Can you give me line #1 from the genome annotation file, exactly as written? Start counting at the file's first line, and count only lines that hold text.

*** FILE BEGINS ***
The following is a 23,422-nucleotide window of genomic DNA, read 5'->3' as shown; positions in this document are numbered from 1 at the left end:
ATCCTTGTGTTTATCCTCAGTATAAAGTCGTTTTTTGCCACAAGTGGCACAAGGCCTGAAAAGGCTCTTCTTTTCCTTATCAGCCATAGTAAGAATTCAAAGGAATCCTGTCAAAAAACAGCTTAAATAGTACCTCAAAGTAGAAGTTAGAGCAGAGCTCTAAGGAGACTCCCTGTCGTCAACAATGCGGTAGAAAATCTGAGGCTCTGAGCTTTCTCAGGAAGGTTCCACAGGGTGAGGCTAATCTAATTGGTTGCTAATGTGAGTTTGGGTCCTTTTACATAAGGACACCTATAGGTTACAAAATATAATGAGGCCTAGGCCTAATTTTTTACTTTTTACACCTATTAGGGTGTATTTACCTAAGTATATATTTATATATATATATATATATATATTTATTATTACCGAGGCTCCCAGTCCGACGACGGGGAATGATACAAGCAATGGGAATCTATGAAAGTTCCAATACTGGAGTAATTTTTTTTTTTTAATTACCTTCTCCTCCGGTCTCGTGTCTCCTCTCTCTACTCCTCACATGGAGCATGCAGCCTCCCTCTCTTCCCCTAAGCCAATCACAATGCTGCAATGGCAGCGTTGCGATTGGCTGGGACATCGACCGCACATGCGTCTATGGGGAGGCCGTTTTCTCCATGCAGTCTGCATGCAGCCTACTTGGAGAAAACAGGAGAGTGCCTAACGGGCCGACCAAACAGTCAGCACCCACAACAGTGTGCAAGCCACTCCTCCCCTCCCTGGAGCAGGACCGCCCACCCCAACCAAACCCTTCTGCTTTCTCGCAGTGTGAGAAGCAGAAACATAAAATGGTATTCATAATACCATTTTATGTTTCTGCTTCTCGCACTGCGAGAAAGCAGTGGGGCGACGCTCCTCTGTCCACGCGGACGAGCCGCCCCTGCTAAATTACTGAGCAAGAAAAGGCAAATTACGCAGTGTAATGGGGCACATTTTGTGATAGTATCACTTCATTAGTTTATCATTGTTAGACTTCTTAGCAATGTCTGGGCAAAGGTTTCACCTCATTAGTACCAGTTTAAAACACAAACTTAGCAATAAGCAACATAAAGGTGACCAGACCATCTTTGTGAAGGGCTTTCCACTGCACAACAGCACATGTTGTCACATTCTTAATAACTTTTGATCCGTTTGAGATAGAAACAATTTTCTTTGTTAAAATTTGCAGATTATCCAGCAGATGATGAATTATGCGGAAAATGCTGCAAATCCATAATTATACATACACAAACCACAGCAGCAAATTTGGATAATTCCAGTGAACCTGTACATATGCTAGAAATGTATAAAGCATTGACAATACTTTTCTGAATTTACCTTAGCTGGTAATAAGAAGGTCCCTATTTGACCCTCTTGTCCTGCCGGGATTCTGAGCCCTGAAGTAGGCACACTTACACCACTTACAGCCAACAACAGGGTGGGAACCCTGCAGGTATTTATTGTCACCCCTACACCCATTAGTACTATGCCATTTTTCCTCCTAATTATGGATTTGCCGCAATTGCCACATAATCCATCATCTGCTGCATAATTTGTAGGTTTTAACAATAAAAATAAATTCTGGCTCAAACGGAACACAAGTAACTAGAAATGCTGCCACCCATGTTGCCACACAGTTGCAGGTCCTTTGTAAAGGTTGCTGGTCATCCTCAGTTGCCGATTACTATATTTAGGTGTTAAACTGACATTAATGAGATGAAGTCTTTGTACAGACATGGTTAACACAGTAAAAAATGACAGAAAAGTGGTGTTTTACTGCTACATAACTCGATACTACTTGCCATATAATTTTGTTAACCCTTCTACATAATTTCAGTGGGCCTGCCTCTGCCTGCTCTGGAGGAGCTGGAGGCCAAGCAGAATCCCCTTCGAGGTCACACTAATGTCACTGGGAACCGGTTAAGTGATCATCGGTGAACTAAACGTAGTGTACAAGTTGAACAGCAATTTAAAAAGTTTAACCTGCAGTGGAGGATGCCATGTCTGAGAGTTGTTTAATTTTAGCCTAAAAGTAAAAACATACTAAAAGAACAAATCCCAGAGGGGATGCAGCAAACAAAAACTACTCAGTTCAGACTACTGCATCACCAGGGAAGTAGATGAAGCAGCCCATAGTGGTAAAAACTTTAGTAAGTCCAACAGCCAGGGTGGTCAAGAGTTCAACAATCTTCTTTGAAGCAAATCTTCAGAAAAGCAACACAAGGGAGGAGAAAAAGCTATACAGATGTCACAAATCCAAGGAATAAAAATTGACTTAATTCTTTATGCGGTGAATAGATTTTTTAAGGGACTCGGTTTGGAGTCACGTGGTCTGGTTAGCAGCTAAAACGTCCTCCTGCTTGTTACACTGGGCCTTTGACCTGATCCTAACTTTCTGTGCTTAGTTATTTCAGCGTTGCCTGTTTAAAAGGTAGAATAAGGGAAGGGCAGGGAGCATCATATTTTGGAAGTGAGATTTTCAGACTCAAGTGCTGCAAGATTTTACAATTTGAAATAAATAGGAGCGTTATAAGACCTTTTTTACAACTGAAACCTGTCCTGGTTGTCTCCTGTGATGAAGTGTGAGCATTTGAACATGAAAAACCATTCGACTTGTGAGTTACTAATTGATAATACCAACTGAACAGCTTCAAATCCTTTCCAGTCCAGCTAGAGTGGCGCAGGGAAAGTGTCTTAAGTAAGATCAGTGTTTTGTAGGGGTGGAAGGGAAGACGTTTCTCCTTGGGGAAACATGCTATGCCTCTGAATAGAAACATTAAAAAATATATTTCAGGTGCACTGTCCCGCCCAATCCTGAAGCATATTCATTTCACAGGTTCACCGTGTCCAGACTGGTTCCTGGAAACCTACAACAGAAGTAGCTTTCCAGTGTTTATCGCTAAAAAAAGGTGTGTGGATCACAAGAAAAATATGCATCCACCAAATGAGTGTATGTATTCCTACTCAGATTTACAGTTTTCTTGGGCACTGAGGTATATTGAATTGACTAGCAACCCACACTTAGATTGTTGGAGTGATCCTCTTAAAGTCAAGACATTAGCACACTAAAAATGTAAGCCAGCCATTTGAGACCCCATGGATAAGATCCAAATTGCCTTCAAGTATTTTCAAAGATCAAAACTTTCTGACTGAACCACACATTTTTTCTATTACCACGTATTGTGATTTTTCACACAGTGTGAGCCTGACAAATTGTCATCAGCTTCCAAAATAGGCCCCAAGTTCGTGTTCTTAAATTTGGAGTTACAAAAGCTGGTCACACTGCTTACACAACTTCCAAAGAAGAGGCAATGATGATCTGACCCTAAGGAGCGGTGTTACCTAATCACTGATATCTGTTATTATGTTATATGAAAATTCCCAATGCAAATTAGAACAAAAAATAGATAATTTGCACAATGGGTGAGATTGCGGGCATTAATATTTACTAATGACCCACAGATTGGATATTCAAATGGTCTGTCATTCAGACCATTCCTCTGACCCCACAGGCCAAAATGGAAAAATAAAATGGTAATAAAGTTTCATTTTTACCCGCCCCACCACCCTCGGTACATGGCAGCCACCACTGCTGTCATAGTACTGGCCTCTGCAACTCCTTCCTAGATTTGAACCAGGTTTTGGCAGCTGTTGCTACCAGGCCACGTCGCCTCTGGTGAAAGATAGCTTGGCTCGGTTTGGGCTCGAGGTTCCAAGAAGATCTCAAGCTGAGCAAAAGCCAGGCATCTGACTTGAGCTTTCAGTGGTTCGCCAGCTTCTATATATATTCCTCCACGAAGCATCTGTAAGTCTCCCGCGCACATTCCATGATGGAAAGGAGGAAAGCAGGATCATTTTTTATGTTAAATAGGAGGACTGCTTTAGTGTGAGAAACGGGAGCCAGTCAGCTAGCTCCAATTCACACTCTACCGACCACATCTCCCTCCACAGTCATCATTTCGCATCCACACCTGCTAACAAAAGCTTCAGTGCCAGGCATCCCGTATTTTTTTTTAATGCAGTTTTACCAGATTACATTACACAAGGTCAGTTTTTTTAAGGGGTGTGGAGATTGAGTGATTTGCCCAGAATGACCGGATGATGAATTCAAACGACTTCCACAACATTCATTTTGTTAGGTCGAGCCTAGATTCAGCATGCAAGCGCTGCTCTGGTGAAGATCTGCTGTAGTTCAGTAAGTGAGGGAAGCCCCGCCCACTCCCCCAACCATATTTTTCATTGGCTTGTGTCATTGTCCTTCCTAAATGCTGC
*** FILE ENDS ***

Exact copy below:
The following is a 23,422-nucleotide window of genomic DNA, read 5'->3' as shown; positions in this document are numbered from 1 at the left end: